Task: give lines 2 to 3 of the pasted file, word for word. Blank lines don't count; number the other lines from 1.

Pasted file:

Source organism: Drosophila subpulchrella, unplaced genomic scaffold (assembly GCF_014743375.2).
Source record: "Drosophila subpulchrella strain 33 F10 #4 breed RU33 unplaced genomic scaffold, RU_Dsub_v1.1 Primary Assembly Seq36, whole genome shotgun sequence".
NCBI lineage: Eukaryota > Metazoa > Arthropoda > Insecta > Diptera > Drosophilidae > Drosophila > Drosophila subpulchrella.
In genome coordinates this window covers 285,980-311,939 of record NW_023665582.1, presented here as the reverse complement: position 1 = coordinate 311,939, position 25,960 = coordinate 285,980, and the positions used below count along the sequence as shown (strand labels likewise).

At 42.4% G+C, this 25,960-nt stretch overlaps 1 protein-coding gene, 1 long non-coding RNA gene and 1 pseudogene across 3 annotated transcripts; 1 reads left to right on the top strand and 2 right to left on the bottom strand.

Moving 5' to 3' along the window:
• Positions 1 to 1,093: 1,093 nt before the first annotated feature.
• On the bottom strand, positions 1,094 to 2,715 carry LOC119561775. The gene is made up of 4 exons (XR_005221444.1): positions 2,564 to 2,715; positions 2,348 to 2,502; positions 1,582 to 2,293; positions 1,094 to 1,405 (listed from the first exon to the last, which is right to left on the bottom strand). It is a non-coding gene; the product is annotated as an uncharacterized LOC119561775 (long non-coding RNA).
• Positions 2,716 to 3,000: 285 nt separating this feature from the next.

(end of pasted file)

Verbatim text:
Source record: "Drosophila subpulchrella strain 33 F10 #4 breed RU33 unplaced genomic scaffold, RU_Dsub_v1.1 Primary Assembly Seq36, whole genome shotgun sequence".
NCBI lineage: Eukaryota > Metazoa > Arthropoda > Insecta > Diptera > Drosophilidae > Drosophila > Drosophila subpulchrella.